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Social Security Disability, SSI: Medical Opinions at Hearing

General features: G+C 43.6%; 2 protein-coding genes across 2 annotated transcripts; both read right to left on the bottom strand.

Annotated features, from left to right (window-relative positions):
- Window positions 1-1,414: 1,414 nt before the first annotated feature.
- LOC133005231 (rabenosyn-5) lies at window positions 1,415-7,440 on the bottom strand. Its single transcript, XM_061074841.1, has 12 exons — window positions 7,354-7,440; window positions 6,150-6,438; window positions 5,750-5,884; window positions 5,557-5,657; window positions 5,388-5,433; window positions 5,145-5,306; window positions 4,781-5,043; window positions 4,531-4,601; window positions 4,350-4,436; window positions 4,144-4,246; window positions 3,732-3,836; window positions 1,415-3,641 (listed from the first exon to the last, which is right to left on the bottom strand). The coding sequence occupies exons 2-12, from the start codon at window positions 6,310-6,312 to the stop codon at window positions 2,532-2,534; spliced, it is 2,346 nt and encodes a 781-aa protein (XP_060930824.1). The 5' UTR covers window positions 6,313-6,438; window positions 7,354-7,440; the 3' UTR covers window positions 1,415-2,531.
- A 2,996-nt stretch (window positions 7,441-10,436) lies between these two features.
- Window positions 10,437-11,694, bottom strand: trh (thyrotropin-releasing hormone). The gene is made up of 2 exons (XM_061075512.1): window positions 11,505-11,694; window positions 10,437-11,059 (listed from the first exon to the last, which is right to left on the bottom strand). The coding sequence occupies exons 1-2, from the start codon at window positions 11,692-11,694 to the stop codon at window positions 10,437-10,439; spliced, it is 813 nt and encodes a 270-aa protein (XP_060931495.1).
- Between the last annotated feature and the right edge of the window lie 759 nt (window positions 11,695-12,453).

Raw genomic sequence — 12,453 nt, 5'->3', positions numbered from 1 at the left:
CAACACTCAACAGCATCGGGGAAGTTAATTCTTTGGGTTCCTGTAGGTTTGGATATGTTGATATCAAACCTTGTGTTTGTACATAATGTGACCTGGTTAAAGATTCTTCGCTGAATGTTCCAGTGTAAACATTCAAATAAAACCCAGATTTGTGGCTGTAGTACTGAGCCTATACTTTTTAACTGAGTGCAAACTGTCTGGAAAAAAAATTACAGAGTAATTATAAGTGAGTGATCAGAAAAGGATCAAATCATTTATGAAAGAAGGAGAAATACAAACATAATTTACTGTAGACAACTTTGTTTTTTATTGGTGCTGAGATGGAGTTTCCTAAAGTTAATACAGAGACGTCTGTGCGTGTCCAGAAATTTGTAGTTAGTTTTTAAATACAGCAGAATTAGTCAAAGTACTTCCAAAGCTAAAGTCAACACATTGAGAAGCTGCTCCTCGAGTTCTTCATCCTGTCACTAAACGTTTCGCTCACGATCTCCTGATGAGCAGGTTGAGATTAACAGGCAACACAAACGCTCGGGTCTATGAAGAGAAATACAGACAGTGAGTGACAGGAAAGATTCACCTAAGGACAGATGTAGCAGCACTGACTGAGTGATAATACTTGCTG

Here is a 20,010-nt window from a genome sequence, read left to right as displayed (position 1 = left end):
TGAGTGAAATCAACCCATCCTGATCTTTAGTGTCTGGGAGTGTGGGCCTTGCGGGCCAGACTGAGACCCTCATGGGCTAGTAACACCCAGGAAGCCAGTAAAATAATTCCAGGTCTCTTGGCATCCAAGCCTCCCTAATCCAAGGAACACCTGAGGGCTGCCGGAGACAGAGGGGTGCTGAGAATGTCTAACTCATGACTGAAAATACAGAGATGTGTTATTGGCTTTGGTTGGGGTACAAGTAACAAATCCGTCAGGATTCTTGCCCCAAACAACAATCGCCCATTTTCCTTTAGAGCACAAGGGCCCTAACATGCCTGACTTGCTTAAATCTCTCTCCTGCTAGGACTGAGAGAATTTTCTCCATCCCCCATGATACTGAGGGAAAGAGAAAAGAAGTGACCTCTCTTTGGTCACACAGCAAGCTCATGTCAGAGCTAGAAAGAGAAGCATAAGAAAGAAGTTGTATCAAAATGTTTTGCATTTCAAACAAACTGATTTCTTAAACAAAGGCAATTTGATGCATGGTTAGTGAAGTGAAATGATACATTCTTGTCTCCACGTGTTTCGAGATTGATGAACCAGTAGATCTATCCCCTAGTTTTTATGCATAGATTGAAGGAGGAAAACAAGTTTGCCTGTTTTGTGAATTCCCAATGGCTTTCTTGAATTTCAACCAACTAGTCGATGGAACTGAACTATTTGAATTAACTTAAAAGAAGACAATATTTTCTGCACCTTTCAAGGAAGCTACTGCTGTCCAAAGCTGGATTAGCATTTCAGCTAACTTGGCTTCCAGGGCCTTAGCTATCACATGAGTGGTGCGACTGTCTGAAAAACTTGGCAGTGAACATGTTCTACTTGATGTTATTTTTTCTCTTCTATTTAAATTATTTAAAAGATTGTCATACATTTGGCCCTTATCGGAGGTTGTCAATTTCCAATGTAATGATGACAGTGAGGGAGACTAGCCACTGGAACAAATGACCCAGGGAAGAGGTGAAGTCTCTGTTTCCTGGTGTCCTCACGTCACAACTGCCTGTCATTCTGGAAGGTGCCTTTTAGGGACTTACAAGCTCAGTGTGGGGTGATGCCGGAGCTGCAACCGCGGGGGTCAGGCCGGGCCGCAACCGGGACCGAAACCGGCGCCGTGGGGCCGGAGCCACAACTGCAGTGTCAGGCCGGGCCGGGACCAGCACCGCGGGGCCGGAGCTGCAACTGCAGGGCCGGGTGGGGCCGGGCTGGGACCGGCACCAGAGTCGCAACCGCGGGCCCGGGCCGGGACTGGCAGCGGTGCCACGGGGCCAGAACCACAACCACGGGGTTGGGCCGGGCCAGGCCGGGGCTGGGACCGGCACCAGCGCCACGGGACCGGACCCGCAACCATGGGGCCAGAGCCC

Previous blogs have discussed why you need a physician opinion in your Social Security Disability claim or claim for Supplemental Security Income. One issue that is often asked is if my doctor believes I am disabled, does his opinion control? Medical Treatment for SSD, SSI Hearing It is a long held tenant of disability law that the opinion of a treating physician is entitled to controlling weight when accompanied by clinical and diagnostic techniques. Ward v. Chater, 924 F. Supp. 53, 55 (W.Va. 1996); see also, SSR 96-2p (explaining that a treating source medical opinion is controlling if supported by clinical and diagnostic techniques and not inconsistent with other evidence). The Commissioner has discretion in this matter “only if [the opinion] is not well-supported by clinical evidence or is inconsistent with other substantial evidence.” Mastro v. Apfel, 270 F.3d 171, 178 (4th Cir. 2001). “It is well-settled that an ALJ should not substitute his own untrained medical opinion for that of a medical professional.” Slen v. Astrue, 1:09-CV-607, 2010 WL 2640297 (E .D. Va. June 30, 2010)(citing Wilson v. Heckler, 743 F.2d 218, 221 (4th Cir. 1984)). The law is clear, the decisions often are not, as your treating physician must explain how over a period of multiple visits his or her examinations and tests have revealed your medical condition. A good opinion also explains how this condition affects your functional capacity (ability to walk, crawl, climb, lift, etc). Good treating physicians rely upon a history of treating a patient to explain their opinion as to their work or vocational abilities. The more detailed the explaination the easier for the ALJ (administrative law judge) to give weight to the treating physician. To learn more about Social Security visit us at : O'Malley Tunstall

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